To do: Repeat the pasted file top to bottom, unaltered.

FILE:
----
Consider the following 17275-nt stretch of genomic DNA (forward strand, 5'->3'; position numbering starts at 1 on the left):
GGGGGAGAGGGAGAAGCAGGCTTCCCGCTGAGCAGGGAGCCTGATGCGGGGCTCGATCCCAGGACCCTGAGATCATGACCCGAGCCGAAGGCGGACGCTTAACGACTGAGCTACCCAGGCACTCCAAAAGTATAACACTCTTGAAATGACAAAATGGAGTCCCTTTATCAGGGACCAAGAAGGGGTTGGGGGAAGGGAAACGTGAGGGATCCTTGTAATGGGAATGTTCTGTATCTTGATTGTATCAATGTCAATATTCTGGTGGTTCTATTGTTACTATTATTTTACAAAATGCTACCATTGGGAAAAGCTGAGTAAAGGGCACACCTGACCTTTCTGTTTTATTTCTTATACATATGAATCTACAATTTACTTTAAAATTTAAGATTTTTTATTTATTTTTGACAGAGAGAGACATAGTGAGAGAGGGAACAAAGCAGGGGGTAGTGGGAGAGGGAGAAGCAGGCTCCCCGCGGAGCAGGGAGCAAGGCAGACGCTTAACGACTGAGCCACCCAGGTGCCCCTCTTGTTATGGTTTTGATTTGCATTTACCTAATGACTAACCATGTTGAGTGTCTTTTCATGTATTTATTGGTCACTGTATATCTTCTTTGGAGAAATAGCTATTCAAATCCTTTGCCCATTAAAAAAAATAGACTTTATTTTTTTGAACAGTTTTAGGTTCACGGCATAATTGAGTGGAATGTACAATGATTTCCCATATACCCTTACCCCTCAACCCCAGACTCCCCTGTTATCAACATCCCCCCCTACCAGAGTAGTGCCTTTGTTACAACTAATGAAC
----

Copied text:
Consider the following 17275-nt stretch of genomic DNA (forward strand, 5'->3'; position numbering starts at 1 on the left):
GGGGGAGAGGGAGAAGCAGGCTTCCCGCTGAGCAGGGAGCCTGATGCGGGGCTCGATCCCAGGACCCTGAGATCATGACCCGAGCCGAAGGCGGACGCTTAACGACTGAGCTACCCAGGCACTCCAAAAGTATAACACTCTTGAAATGACAAAATGGAGTCCCTTTATCAGGGACCAAGAAGGGGTTGGGGGAAGGGAAACGTGAGGGATCCTTGTAATGGGAATGTTCTGTATCTTGATTGTATCAATGTCAATATTCTGGTGGTTCTATTGTTACTATTATTTTACAAAATGCTACCATTGGGAAAAGCTGAGTAAAGGGCACACCTGACCTTTCTGTTTTATTTCTTATACATATGAATCTACAATTTACTTTAAAATTTAAGATTTTTTATTTATTTTTGACAGAGAGAGACATAGTGAGAGAGGGAACAAAGCAGGGGGTAGTGGGAGAGGGAGAAGCAGGCTCCCCGCGGAGCAGGGAGCAAGGCAGACGCTTAACGACTGAGCCACCCAGGTGCCCCTCTTGTTATGGTTTTGATTTGCATTTACCTAATGACTAACCATGTTGAGTGTCTTTTCATGTATTTATTGGTCACTGTATATCTTCTTTGGAGAAATAGCTATTCAAATCCTTTGCCCATTAAAAAAAATAGACTTTATTTTTTTGAACAGTTTTAGGTTCACGGCATAATTGAGTGGAATGTACAATGATTTCCCATATACCCTTACCCCTCAACCCCAGACTCCCCTGTTATCAACATCCCCCCCTACCAGAGTAGTGCCTTTGTTACAACTAATGAAC